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Where would you rather start...?

Discussion in 'Journalism topics only' started by Thanks for comin' out, May 11, 2007.

  1. After college would you prefer to start:

    At a little bit larger of a paper for a newbie ... (say, 50-75K) in a small media market where your paper has no competition and no real way to make media connections besides TV and people at your own paper...


    A smaller paper (15-30K) that's an hour from a large media market, where you would be near some pro sports, major college stuff, but obviously you would be a extremely small fish in an extremely large pond.

    I guess an example would be something like ... Savannah, Ga. vs. Marietta, Ga - outside atlanta for you non-southerners.

  2. Barsuk

    Barsuk Active Member

    Wherever they'll give you a job, with a paycheck and everything. If you don't have job offers from both places, then it's kind of a silly question, isn't it?

    I don't mean to be harsh, but it seems like you might be getting ahead of yourself a little.
  3. The better paper, regardless of size. A paper that's going to let you have space to write and latitude with your ideas and then help you execute them. Knowing what I know now, that's most important of all, even more than circulation, pay scale, etc. You can atrophy very quick without a nurturing situation.
  4. It's a simple scenario question... If you had to do it over again, which one do you think is best.... Don't make it so difficult.
  5. jimnorden

    jimnorden Member

    Major web site. :)
  6. TyWebb

    TyWebb Well-Known Member

    More important than the size of the paper and your coverage area is whether or not you can live in that area, can you work with the people there and does the paper have a good track record of developing young talent.
  7. Ace

    Ace Well-Known Member

    Assuming you don't plan to grow roots at either spot, it depends on what you would be doing.

    If your main beat at the bigger paper is preps and a local juco vs. covering lots of pro games and major college sports at the smaller paper, I'd probably go with the smaller paper.

    You would likely make more connections and learn more and have the chance to be noticed if you worked hard.

    Lots of up and comers from smaller papers are touted by writers at bigger papers and that's how they get the chance to move up.
  8. Barsuk

    Barsuk Active Member

    But it's not a simple scenario, as you can see from the posts so far. It's a very complex question that you'll answer if and when necessary (hopefully after much thought and deliberation, pros and cons lists, etc.).

    There is no correct answer. It depends on so many things, and even then, it depends on the person. I've been happier covering colleges at small papers than preps at bigger papers, and vice versa.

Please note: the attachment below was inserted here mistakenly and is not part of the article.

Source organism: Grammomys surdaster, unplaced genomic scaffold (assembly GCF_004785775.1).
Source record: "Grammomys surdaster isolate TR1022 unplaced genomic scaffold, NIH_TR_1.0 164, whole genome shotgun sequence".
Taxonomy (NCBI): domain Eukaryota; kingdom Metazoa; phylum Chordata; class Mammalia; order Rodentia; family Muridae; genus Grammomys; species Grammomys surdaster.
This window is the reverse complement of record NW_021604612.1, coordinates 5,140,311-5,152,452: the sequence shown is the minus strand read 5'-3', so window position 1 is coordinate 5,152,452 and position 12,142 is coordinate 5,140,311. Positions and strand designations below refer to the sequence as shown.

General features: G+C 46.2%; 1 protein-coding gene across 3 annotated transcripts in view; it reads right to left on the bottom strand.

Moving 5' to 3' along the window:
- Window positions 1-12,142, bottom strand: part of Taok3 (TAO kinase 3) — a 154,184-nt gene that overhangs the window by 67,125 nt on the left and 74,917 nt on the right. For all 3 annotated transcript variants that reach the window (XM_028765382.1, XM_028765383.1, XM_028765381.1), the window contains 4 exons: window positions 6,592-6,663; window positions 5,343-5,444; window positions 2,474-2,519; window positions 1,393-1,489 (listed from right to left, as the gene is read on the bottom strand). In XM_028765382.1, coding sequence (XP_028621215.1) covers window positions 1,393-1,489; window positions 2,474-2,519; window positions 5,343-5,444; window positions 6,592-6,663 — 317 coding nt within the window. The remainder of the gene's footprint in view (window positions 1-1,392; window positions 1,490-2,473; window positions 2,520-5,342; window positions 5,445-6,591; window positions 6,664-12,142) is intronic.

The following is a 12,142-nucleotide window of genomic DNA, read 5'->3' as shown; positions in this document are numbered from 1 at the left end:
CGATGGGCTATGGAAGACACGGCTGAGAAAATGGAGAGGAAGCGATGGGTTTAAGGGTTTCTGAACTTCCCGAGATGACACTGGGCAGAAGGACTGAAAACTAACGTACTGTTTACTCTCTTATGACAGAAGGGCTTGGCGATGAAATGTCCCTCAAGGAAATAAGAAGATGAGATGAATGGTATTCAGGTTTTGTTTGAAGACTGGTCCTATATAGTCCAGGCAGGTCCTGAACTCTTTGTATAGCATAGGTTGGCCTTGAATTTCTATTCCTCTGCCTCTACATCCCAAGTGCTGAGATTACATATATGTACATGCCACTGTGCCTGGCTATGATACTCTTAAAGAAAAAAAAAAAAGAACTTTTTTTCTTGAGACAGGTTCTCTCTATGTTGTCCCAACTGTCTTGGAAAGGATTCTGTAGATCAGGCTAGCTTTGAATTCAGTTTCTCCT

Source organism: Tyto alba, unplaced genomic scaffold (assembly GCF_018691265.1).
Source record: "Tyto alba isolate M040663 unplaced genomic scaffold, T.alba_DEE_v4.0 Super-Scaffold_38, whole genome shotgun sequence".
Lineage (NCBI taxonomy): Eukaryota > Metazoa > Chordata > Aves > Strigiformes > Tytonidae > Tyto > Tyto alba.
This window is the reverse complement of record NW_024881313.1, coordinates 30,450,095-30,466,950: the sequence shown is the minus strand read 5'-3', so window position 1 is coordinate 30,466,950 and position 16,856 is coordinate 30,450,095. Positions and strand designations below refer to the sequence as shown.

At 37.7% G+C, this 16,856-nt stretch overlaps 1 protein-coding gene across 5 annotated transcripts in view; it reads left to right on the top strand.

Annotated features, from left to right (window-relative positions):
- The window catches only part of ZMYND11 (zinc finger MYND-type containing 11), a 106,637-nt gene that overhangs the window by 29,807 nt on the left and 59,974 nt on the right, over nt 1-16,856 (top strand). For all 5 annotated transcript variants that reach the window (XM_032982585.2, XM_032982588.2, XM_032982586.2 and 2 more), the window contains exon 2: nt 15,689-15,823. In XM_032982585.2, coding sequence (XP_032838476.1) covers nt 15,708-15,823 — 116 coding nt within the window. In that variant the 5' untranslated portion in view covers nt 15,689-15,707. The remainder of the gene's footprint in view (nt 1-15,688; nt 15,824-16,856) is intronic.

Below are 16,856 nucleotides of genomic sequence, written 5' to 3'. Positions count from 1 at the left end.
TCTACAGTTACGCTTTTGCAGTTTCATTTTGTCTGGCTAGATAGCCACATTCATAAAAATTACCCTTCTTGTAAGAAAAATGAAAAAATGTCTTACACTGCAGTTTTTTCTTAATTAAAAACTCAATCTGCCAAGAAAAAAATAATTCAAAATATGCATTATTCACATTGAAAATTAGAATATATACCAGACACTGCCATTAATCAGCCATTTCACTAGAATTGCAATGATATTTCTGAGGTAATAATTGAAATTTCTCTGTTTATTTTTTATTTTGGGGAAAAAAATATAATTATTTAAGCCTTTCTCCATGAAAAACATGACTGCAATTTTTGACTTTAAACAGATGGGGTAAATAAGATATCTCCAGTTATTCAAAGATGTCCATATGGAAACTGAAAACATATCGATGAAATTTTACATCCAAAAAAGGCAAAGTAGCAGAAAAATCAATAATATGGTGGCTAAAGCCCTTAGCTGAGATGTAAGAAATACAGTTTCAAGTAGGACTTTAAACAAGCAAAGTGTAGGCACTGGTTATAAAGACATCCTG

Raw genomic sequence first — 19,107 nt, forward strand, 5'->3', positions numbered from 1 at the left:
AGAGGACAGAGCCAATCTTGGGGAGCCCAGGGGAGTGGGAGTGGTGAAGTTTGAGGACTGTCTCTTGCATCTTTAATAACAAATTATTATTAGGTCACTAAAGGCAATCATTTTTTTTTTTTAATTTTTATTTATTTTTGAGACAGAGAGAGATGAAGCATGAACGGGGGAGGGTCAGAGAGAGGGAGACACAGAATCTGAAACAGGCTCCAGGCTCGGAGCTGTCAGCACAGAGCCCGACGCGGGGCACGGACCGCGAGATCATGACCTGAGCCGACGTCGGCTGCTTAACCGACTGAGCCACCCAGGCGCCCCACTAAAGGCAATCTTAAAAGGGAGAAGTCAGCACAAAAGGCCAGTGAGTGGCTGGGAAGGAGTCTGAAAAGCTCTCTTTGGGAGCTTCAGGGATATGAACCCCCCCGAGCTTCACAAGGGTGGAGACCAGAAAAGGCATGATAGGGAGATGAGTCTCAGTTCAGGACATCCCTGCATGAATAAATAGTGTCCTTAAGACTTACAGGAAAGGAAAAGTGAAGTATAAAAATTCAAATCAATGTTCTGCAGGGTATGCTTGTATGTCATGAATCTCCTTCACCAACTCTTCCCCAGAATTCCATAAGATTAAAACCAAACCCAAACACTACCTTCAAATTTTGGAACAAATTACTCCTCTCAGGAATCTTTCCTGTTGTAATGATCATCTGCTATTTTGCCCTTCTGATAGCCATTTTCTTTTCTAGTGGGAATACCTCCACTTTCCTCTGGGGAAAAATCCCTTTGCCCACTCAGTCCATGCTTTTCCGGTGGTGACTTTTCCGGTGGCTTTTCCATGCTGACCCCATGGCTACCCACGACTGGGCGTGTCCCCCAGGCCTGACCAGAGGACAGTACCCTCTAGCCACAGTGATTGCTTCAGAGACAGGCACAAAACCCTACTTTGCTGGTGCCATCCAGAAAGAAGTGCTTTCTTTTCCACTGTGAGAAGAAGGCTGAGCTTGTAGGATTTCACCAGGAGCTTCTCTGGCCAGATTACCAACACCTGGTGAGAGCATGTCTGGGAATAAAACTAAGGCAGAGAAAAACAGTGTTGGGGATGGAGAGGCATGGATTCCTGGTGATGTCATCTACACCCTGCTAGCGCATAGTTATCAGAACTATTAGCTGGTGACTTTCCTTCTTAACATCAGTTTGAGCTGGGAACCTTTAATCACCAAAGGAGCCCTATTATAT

If you get job offers from two places that fit your scenario, you'll have to make that decision, and it probably won't be an easy one. You'll probably always wonder what would have happened if you had taken the other path.
  9. Riddick

    Riddick Active Member

    Go wherever you can learn the most. I hate to say it, but at a lot of small shops, the SE doesn't usually take time out to make his reporters better. And yes, some of that is the reporter's responsibility to ask for help.
    But as a guy who started at a large paper, I was forced to learn fast or lose my job. Thankfully, I'm a quick learner.
    There's no point to having a ton of room to write what you want, if the stories turn out like shit and you think they smell like roses.
  10. zagoshe

    zagoshe Well-Known Member

    If I had to do it over again coming out of college? That's simple, I'd have gone to law school or med school and gotten into a profession where I could make some real money.....
  11. Ace

    Ace Well-Known Member

    Those medical schools in Central America that will take folks with a C+ average are expensive, though.
  12. Frank_Ridgeway

    Frank_Ridgeway Well-Known Member

    My first full-time job was with two suburbans with a combined 110K circulation, and I got to cover the pros. We had a lot of talent on that staff -- including one guy who is now a major-metro columnist and another who has been the top editor on a couple major magazines. And while some of us eventually managed to cover pros on metros, all of us who made the jump from there did so as deskmen, including the aforementioned columnist, although his stay on the desk was brief. Unless you are breaking news on the beat -- hard to do against top reporters in a highly competitive, multi-daily market -- you are just another face in the crowd.

    My next stop was with a mid-major, No. 1 in its market. There was another young desk guy there who wanted to write and wound up taking a job covering pro sports for a 35K. Now he since has done very well -- very, very, very well -- as a sports reporter, but he was stuck on that 35K for about six years. About a year after he got there I had moved to a major metro and I kept recommending this guy, and the SE kept saying his clips are kind of average. I kept saying, well, he's writing six stories a day, how can anyone be a wordsmith with that kind of workload? One time he came out my way -- on Friday he covered an NBA game, on Saturday a major-college football game, on Sunday an NFL game, and on each day he also filed a bunch of NFL stories as that was his beat. We managed to squeeze in a few drinks Saturday night after each of us finished work and I felt kind of powerless to help him. I knew he'd be great if he'd just catch a break, and indeed he was, like immediately, when a metro finally gave him a chance. Less than a year after going to that metro, The National took him.
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